School Profile: Is the Intimate Community of Colgate University Right For You?

Thirteen is Colgate University’s lucky number. The story goes that in 1817 six clergymen and seven laymen, 13 in all, came together with 13 dollars, 13 books, and 13 prayers to form the Baptist Education Society, which wrote the 13 articles of the school’s original charter, hence Colgate’s love affair with the number 13. The school is situated on a 575 acre campus in rural Hamilton Village, NY, and has been recognized as among the most beautiful college campuses in the U.S. It has a strong commitment to sustainability with a goal of carbon neutrality by 2019.

Colgate undergraduates choose from among 54 majors and several minors from four academic divisions. The most popular majors are Economics, English Language and Literature, and Political Science and Government. All students complete an academic core study in diverse perspectives, critical thinking, effective writing, and lifelong inquiry, to enhance their degree programs. Ten academic centers and institutes on campus support study and research in many fields. More than 20 extended or off-campus study programs support various classes, many with three to six trips for additional intellectual engagement. Students also have learning opportunities through volunteering, internships, living-learning environments, research project, and an array of academic clubs. The student-faculty ratio is 9:1, and 100% of the classes are taught by faculty.

A whopping 91% of students live in student housing, with only 9% opting to live off-campus. This speaks to the close-knit community the 2,900 students have created, being both cause and effect. Nearly half of Colgate students are active in Greek life. It has been recognized nationally for being among the top campuses for LGBT students, and one of the top three schools in integrating African-American students. Colgate has also been honored as one of the most fit colleges in America. These acknowledgements are reflective of a campus environment that is open, welcoming, and active. Students boast about the web of cross-country trails, Frank’s omelets and hot sauce, finals prep in the Library Café, Dance Fest, Living Writers, and the many theater and a capella groups on campus. Students also enjoy the Village farmer’s market, Good Nature Brewing, and the off-campus social hub at Barge Canal coffee shop—especially on open mic night.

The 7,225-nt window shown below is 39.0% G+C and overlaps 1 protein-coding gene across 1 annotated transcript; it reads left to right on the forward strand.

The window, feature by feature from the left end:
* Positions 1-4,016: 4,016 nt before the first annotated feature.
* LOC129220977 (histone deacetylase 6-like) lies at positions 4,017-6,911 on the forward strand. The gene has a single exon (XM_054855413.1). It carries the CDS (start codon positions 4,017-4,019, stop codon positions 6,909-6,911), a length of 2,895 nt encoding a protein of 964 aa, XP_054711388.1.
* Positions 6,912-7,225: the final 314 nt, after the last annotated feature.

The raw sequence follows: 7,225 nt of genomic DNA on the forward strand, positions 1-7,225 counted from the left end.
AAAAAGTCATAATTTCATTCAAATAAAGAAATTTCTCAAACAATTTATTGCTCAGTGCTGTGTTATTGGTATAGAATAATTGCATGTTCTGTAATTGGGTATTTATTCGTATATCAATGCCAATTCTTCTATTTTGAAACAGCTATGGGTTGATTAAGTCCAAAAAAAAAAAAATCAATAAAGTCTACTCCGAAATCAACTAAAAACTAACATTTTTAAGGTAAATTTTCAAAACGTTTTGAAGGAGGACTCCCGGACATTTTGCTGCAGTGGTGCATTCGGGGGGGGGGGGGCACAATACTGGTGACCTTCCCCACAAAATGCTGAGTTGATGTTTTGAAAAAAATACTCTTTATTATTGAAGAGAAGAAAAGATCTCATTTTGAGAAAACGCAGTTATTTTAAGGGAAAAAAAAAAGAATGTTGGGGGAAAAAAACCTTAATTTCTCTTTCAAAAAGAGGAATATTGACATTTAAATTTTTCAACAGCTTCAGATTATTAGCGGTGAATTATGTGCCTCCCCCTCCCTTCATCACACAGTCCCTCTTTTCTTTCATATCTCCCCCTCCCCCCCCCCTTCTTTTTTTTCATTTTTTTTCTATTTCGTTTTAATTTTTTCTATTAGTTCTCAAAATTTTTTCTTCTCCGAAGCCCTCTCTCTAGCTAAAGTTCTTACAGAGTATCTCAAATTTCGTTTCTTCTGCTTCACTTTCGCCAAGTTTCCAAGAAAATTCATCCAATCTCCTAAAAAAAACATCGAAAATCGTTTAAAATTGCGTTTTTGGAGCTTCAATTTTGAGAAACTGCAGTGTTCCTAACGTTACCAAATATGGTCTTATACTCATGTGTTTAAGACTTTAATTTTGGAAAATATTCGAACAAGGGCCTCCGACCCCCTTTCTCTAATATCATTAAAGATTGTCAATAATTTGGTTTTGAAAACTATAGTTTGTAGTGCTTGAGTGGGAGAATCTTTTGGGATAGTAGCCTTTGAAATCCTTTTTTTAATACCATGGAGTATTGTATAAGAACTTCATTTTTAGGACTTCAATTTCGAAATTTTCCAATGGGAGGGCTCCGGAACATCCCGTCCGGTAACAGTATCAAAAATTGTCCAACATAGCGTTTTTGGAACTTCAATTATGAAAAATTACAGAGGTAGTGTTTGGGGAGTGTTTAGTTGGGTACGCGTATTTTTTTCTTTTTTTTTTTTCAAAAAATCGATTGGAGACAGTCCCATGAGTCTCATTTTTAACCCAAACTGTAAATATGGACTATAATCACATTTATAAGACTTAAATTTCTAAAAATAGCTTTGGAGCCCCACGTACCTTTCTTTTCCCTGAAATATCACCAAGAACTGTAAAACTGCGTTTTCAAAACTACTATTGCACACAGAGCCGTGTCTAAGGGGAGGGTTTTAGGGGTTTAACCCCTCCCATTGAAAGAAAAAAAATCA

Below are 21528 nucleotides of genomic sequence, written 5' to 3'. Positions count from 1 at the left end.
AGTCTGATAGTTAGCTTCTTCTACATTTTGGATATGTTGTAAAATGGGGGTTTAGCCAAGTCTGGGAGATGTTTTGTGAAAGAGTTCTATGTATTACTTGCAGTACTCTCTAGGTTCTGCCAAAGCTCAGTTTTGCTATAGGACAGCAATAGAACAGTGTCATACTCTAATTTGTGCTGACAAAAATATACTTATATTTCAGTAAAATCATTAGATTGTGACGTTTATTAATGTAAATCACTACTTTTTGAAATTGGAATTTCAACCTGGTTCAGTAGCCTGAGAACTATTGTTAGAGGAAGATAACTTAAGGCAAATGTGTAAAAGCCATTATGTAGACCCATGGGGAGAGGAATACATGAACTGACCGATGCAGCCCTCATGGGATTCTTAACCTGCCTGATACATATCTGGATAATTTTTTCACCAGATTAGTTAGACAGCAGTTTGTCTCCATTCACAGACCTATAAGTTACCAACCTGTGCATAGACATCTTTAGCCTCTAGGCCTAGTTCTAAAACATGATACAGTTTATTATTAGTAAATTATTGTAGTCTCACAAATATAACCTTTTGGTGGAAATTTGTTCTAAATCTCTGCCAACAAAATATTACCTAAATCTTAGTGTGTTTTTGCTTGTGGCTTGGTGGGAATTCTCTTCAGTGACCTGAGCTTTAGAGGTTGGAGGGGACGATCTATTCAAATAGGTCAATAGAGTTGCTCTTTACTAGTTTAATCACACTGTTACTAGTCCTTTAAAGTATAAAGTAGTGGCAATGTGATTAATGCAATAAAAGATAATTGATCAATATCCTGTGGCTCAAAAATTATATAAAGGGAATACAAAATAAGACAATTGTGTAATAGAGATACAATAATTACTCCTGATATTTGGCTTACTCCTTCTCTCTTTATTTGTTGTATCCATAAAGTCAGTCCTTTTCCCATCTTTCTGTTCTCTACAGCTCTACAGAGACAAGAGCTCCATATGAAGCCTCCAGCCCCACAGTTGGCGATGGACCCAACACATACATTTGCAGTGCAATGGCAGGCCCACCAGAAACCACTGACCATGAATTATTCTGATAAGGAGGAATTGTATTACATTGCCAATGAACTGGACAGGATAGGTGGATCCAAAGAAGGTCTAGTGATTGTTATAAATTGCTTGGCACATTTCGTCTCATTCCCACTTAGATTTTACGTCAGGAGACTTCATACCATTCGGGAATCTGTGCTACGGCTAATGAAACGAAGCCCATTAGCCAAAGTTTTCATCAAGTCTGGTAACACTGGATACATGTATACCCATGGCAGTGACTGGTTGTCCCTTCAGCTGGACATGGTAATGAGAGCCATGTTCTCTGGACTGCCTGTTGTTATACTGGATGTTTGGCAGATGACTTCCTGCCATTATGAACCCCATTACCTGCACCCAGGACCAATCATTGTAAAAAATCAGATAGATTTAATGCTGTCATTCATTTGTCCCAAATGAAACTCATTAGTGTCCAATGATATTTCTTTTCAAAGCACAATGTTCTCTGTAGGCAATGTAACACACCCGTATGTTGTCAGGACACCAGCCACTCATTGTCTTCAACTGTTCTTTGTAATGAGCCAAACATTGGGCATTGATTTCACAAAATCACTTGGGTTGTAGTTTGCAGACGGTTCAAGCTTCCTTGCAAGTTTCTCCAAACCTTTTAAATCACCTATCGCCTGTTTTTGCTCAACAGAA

Colgate varsity athletes compete on 23 NCAA Division I-AA varsity teams in the Patriot League. The Raiders’ tradition of excellence began in 1932 when the football team was “undefeated, untied, unscored upon, and uninvited” to the Rose Bowl game. Colgate’s college rival is much larger Cornell; nowhere is it more evident than at hockey match-ups, where games turn into major events. There is an amazing array of high-end athletic and fitness facilities for such a small campus, including the Trudy Fitness Center, and the proposed new athletic facility and soccer stadium. Freshmen go on a Wilderness Adventure through Colgate’s unique Outdoor Education program that also offers snowshoeing, tree climbing, kayaking, rock and ice climbing, and so much more to all students, faculty, and staff.

A modern-day tradition at Colgate is Colgate Day, celebrated every Friday the 13th. Colgate students and alumni around the world wear the school colors and tweet #colgateday to try to get the topic to trend on Twitter. A tradition of love is to stroll beneath the willows along Willow Path; legend has it that a first kiss under the willows foretells marriage. A more serious tradition is the Torchlight Ceremony, each year freshmen are led up “Cardiac Hill” to Memorial Chapel by faculty and senior honor students (13 men and 13 women) for a Founder’s Day convocation. Four years later, students are led back down the hill to Taylor Lake in their graduation robes the night before commencement. They sing the Colgate Alma Mater, place their torches on a bonfire, and celebrate. Colgate is an excellent choice for the student looking for an intimate college experience in a rural area.

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By Colleen Hill